The Special Boat Squadron was divided in three operational detachments (L, M and S) and base group. Each detachment consisted of six fighting patrols of one officer and 12 other ranks. The SBS continued to wear the SAS’s beige beret and wings after the UK-based SAS were forced to wear airborne maroon and wings in 1944. In time training at Athlit (Haifa, Palestine) consisted of weapons familiarisation, boating, swimming, high-speed marching, unarmed combat, parachuting and skiing.
Initial raids on Crete and Sardinia by S and L detachments in support of the Sicily landings were failures. The SBS’s move to the Aegean would prove more successful although the initial deployments saw SBS teams on islands that fell to German occupation after the Italian surrender in September 1943. Unlike regular British formations caught on the islands the SBS were able to withdraw. The SBS were able to escape the fall of Leros in November 1943 unlike the garrison, most escaping to Palestine via Turkey.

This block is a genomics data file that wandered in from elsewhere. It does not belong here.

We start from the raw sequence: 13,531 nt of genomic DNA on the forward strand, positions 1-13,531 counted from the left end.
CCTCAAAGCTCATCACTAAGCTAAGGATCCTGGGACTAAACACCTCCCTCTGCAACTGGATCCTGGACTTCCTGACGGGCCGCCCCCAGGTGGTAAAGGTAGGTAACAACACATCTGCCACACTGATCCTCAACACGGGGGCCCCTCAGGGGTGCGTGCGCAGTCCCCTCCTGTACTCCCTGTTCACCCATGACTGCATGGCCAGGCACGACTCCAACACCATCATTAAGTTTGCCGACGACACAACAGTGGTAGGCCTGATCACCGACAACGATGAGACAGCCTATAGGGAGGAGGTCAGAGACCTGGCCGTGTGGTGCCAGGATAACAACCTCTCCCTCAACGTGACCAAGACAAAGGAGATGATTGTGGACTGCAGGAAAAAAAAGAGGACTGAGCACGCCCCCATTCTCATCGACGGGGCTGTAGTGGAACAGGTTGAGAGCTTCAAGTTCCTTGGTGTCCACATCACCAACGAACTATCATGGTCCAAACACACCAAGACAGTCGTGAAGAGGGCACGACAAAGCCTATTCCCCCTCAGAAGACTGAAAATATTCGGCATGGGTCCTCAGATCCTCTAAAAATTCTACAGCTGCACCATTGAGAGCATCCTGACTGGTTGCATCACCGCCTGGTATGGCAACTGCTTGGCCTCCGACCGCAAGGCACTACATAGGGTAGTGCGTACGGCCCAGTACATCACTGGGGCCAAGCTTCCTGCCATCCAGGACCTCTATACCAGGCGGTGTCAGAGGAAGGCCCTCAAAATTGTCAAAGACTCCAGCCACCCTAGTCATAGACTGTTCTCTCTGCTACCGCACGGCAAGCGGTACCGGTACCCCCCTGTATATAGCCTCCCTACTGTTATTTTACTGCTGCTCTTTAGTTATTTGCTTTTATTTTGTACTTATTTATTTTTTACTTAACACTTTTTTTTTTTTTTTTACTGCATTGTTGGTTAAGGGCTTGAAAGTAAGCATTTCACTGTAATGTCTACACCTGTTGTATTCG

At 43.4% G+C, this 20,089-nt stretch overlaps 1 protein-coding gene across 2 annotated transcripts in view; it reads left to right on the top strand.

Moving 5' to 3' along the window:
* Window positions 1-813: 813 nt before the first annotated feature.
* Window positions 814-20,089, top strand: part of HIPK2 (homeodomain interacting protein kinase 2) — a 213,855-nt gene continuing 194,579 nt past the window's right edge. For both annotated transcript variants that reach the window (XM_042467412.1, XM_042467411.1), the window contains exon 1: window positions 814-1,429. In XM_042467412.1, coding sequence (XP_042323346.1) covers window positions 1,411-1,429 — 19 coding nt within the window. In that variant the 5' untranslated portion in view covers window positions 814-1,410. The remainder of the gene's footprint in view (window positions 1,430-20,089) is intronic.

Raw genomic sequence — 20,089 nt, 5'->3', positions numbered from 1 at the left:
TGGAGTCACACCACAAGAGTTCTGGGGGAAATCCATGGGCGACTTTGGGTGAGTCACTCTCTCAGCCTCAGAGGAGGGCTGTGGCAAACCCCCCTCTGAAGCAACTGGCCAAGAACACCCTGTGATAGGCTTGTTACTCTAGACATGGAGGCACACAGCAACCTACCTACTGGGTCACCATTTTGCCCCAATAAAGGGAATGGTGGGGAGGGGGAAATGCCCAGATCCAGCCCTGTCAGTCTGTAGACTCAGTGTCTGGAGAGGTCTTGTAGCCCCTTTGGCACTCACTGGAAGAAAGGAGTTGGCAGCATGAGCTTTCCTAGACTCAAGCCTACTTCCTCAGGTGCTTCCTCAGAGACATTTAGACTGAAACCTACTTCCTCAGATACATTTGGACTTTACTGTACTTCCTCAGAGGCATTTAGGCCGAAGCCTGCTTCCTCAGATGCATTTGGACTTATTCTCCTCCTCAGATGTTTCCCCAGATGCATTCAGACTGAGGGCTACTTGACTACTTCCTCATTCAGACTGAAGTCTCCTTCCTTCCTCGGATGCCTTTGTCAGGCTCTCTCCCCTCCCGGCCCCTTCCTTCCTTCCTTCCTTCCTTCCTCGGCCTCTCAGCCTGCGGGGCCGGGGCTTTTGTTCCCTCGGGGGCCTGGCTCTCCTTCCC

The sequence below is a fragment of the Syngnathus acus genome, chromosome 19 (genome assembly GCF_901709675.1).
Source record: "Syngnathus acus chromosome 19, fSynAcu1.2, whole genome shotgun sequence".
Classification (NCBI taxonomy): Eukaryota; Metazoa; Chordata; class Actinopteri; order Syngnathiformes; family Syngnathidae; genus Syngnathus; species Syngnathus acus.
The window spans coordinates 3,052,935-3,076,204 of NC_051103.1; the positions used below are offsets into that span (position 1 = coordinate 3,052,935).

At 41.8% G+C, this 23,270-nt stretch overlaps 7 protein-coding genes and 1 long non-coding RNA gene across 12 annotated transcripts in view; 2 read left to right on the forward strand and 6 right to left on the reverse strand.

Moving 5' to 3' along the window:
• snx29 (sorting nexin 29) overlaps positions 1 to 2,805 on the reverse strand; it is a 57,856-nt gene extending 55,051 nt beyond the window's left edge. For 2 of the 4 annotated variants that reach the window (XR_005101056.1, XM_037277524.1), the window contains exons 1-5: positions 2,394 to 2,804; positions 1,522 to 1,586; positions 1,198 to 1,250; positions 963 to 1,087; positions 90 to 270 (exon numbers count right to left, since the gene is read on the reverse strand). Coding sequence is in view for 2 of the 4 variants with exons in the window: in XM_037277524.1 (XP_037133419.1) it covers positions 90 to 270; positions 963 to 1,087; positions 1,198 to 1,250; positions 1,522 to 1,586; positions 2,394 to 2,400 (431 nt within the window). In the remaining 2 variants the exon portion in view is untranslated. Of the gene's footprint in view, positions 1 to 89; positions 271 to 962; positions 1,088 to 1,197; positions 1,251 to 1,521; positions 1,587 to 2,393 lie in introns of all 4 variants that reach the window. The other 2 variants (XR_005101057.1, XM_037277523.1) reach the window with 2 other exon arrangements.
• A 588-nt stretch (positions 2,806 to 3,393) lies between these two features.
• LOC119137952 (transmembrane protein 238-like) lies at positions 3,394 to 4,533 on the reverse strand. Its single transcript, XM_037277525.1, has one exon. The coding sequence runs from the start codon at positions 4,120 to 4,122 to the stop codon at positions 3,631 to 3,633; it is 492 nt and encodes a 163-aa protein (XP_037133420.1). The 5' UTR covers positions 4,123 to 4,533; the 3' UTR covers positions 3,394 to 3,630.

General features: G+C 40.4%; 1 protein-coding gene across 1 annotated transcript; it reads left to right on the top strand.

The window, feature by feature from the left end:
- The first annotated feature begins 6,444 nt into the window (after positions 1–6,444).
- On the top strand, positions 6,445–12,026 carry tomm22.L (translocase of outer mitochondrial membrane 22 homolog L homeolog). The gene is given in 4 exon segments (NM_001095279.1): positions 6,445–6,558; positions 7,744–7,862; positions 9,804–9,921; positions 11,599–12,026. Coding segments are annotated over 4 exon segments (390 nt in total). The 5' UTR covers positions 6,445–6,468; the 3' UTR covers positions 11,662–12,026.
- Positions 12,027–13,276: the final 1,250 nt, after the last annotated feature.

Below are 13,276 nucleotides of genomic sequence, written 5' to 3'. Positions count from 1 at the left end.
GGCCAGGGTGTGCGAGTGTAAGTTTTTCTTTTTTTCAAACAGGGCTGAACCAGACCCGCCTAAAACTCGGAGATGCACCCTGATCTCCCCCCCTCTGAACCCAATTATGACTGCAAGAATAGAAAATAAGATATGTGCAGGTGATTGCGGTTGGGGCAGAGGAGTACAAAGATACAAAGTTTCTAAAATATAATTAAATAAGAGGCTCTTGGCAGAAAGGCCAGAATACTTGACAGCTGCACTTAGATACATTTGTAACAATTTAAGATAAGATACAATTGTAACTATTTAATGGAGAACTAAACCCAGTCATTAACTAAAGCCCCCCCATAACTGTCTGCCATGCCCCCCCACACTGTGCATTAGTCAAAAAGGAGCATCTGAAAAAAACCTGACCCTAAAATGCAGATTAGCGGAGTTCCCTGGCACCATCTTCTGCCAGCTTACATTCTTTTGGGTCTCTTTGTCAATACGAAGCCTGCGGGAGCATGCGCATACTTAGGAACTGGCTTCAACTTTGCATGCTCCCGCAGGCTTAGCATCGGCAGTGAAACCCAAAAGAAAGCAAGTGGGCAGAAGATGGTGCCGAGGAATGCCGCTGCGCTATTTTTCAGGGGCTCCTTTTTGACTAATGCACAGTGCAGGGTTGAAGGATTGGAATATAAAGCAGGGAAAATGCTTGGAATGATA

The SBS became part of Raiding Forces Middle East in October 1943, and this is where Jellicoe’s men earned their reputation – storming out of the night to shoot up German garrisons, demolish installations and generally cause havoc. The SBS detachments operated in rotation from a secret base which was a large schooner moored off the Turkish coast. Transport to and from the target was courtesy of the Royal Navy or a caïque (1) of the Levant Schooner Flotilla (2). Raiding parties landed by canoe, collapsible Goatley boat, inflatables or sometimes by caïque. The SBS’s raiding kept six German divisions in the Aegean islands when they could have been redeployed to Italy or Europe. The SBS’s biggest and last raid killed or captured the entirety of the 180 strong garrison, 19 caïques and two patrol boats on Simi in July 1944 for two dead and six wounded.